Unfortunately, many people in large cities or even smaller towns simply don't have a yard attached to their condo, town house or apartment. Since many of the breeds of dogs (both small and large) do require a yard for regular exercise, it is nice to also know that there are many breeds that are wonderfully adaptable to apartment and indoor living. One of the most amazing factors is that often these apartment and small space dogs are not just the toy and miniature breeds. Many of the small, medium and even large breeds do very well living in an apartment - provided they have regular exercise, and an opportunity to run and play in open areas on a daily basis. One of the most important factors in a well-behaved and healthy dog is the amount of exercise that he or she will need. All dogs require some daily exercise to aid in digestion, blood circulation, muscle development and weight management and control. Dogs that do not get the right amount of exercise are more prone to heart problems, respiratory problems, obesity and related health conditions as well as joint and muscle problems. Regular exercise, in some form, is important for every breed of dog. The variance in types of exercise is what makes some breeds more suitable for living in small living spaces or apartments than others. [...]

Housing your Alaskan Malamute

One of the most important factors to consider when purchasing an Alaskan Malamute is housing. Alaskan Malamutes are pack-oriented, so they love to be part of the family. The best arrangement is to ensure that your dog can go in and out of your house anytime it desires. Installing a dog door will be the best solution for you and your Alaskan Malamute, and you will have to train it to enter and exit the house through the dog door. [...]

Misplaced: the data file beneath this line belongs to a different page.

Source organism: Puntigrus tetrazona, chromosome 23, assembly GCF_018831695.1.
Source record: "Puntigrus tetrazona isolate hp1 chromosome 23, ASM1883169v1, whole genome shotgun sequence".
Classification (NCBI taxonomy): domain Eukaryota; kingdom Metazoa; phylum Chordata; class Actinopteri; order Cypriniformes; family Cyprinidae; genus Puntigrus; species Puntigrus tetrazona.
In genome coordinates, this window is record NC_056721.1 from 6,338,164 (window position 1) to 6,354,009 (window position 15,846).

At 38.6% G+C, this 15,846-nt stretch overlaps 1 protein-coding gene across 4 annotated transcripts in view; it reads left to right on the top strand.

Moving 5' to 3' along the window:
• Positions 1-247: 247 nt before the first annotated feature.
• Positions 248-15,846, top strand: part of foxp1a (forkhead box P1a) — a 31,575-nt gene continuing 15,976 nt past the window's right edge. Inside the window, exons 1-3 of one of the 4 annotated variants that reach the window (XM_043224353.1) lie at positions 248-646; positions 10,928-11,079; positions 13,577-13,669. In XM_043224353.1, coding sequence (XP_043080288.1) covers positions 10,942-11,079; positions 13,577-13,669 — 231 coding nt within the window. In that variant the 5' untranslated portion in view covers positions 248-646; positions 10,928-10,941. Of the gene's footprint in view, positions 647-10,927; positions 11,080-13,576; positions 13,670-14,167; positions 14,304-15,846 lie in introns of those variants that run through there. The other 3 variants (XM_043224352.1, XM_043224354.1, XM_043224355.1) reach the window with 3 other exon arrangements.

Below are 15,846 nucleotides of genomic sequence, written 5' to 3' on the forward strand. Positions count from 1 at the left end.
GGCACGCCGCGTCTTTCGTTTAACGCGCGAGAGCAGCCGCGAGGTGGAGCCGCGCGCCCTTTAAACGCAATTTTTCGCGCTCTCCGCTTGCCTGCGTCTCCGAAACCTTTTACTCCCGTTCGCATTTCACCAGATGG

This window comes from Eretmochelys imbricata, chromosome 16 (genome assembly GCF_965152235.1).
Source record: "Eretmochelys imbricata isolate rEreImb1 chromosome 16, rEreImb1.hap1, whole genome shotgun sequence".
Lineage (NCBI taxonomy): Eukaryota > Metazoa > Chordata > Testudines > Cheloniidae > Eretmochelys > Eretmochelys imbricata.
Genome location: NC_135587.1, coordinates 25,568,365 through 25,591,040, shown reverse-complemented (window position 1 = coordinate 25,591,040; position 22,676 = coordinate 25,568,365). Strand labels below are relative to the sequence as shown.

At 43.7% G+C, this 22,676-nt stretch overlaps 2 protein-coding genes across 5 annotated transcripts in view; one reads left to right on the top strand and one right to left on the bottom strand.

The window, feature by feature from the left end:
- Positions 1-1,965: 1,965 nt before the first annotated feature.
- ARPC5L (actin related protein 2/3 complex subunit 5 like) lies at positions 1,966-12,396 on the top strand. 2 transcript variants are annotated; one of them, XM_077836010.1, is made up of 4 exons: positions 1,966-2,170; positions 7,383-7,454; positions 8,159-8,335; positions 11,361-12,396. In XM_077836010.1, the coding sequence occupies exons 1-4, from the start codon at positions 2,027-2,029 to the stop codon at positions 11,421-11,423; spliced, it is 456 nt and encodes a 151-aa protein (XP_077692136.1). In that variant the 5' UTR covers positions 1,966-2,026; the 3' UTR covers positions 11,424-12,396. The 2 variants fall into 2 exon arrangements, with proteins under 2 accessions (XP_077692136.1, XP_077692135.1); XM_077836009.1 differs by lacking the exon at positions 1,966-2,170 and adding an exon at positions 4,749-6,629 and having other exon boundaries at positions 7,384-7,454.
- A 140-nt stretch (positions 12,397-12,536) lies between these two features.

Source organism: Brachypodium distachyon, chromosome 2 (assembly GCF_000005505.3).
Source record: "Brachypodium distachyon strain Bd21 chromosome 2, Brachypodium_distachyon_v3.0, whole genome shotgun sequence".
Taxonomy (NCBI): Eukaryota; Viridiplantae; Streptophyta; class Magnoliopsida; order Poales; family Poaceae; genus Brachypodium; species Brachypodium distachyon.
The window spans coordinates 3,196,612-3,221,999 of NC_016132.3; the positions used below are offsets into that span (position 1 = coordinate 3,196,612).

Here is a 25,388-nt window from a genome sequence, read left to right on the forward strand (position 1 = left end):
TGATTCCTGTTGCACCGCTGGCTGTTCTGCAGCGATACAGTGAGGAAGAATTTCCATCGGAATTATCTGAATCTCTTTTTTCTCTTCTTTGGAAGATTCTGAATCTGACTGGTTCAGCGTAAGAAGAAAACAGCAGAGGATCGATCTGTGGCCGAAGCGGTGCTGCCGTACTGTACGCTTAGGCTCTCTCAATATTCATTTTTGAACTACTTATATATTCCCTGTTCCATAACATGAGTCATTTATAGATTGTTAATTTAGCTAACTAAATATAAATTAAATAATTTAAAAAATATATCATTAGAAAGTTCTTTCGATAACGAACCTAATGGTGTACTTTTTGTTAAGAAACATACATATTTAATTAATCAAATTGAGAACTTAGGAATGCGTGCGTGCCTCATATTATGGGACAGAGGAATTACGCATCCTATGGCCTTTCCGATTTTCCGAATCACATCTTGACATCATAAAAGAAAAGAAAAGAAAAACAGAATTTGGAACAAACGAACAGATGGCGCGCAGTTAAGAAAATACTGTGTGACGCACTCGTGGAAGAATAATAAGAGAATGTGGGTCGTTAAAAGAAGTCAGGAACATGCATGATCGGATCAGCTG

The Borzoi and Indoor Environments

The Borzoi is a large, furry, human-friendly dog breed that originated in Tsarist Russia. The Borzoi was bred to be a hunting dog for the Tsars and the wealthy and affluent Russian nobility. Thus he has the long legs and sleek body frame that suggests his truest calling: running. But despite the breed's initial intention, when he is well-trained and well-socialized, the Borzoi is a wonderful pet. [...]

Is a Borzoi Right For Your Home?

The Borzoi may be a large dog, but he is also, as a well-socialized and trained adult dog, a wonderful companion. For homes with people looking for a calm, good-natured companion who does not demand copious amount of attention and is simply a buddy rather than a worker or a protector, a Borzoi is a good option. But for homes with a lot of noise, rambunctiousness, and a need for a dog who fetches and plays, the Borzoi would not be a good fit. [...]

Norwegian Elkhounds and the Heat

Norwegian Elkhounds were bred to endure the harsh cold and snowy climates of Nordic countries. Farmers and hunters needed dogs that were able to deal with strenuous activity through the often subzero temperatures that so characterized the Scandinavian area. Once the Norwegian Elkhound gained popularity, however, it was transported throughout the world, and oftentimes to places whose climatic characteristics proved to be the opposite of those under which the breed was created. Indeed, nowadays you can find Norwegian Elkhounds in such diverse places as the southern US and in Australia. How does the breed handle the heat? Should Elkhounds only be kept in snowy, cold countries? [...]